Biofeedback Therapy

5 mins read

What is Biofeedback?

Biofeedback Therapy is a technique that trains people to control certain processes which are involuntary, such as muscle tension, heart and pulse rate, urinary incontinence and skin temperature. The therapy involves training of patients to control physiological processes such as hypertension, elevated heart rate and muscle related tension. Biofeedback therapy is effective in treating conditions that are bought in by stress. If people are stressed, the internal processes such as heartbeat and blood pressure can become irregular. This therapy teaches patients to relax and release their stress through relaxation and mental exercises. The therapy uses a number of instruments known as the Biofeedback instruments, which provide an instant view on a patient’s level of stress.

How does Biofeedback therapy help?

There are a number of ailments, which can be cured with the help of the Biofeedback Therapy.

Some of the major ones are listed below:

  • Urinary Incontinence
  • Children’s Anxiety
  • Reynaud’s disease
  • Chronic constipation
  • Bowel incontinence
  • Cognitive and behavioral therapies
  • Chronic rectal pain
  • Nocturnal bruxism
  • Headaches
  • Muscle tension
  • Migraine
  • Tinnitus
  • Crohn’s disease
  • Musculoskeletal disorders
  • Cervical whiplash
  • Low back
  • Laminectomy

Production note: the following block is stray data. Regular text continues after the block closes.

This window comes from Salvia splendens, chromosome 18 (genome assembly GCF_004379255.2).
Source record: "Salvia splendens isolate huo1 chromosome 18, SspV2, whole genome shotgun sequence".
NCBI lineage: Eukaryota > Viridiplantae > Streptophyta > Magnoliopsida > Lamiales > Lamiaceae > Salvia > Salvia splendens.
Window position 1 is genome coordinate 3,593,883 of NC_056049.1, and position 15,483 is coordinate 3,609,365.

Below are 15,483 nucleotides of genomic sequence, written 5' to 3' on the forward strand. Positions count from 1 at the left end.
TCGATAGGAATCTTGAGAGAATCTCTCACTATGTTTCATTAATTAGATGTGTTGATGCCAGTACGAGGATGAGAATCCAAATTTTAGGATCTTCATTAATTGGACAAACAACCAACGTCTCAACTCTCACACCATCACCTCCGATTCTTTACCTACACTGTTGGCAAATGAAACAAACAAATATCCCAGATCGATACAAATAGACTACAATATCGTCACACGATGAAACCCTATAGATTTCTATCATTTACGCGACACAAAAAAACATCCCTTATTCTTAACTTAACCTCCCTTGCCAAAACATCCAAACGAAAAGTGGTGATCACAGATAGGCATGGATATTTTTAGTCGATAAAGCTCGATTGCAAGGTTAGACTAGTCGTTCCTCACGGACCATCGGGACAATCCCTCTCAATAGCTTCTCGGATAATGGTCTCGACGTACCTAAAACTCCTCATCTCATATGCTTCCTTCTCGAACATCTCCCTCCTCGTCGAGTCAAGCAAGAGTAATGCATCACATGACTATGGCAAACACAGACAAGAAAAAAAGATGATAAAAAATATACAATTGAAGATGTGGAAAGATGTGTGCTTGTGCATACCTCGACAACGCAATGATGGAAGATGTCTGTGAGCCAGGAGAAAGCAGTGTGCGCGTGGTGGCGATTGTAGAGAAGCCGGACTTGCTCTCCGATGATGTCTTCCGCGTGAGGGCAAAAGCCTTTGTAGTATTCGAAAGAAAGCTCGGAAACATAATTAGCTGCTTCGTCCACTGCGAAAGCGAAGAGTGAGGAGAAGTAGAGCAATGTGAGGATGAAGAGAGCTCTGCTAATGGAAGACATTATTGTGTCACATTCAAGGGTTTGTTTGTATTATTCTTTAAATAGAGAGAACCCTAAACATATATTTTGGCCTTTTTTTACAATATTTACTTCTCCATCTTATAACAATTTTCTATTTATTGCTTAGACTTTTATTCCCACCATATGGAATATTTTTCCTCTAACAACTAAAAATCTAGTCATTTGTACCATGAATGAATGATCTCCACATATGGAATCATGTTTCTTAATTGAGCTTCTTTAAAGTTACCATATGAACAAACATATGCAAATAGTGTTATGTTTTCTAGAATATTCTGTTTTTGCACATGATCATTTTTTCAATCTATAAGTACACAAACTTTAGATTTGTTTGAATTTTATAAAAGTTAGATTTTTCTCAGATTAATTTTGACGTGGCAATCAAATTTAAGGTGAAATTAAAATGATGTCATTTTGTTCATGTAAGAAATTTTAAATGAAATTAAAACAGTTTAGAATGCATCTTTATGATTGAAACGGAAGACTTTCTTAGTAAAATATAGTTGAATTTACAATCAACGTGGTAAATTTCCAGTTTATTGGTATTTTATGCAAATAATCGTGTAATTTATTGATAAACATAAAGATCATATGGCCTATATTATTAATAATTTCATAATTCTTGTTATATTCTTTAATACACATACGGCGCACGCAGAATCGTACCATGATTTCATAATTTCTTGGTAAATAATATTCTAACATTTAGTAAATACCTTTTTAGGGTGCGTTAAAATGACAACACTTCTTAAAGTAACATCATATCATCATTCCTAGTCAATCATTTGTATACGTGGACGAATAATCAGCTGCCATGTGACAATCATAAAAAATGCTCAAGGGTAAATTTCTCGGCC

• Acute/chronic pain syndromes
  • Mycofascial pain
  • Fibromyalgia
  • Cancer pain
  • Pelvic pain
  • Musculoskeletal disorders
  • Cervical whiplash
  • Laminectomy
  • Shoulder Impingement
  • Upper trapezius myalgia
  • Upper extremity
  • Carpal tunnel
  • RSD (Reflex sympathetic dystrophy)
  • Cumulative trauma
  • Dyspareunia
  • Constipation

How is it done?
Biofeedback therapy is done with the help of the electrodes. During the sessions, the electrodes are attached to your skin.

  • Some of the therapists use finger sensors instead of electrodes. The sensors observe the signals on the monitor, displaying the heartbeat, breathing rate, skin temperature, blood pressure, sweating or the muscle activity with the help of sound, flash of light, or an image.
  • When under stress the output changes showing irregular changes in each of the above.
  • A biofeedback therapy is then done with the help of the feedback sessions at the therapist’s office, where the computer programs connect the biofeedback sensor to your own computer.
  • The therapy aims at teaching and practicing relaxation exercises that can help to control different body functions.
  • In the case of stress, the practitioner can use relaxation techniques to soothe down the tired brain.

Different methods used for Biofeedback Therapy:
The below practices are widely used while healing with biofeedback therapy:

  • Deep breathing
  • Progressive muscle relaxation
  • Guided imagery
  • Mindfulness meditation

Instruments and techniques used in Biofeedback Therapy:
A number of instruments and techniques have proved to be useful helpful while performing the therapy. Some of the major ones are listed below

  • Stress monitoring
  • Thermal feedback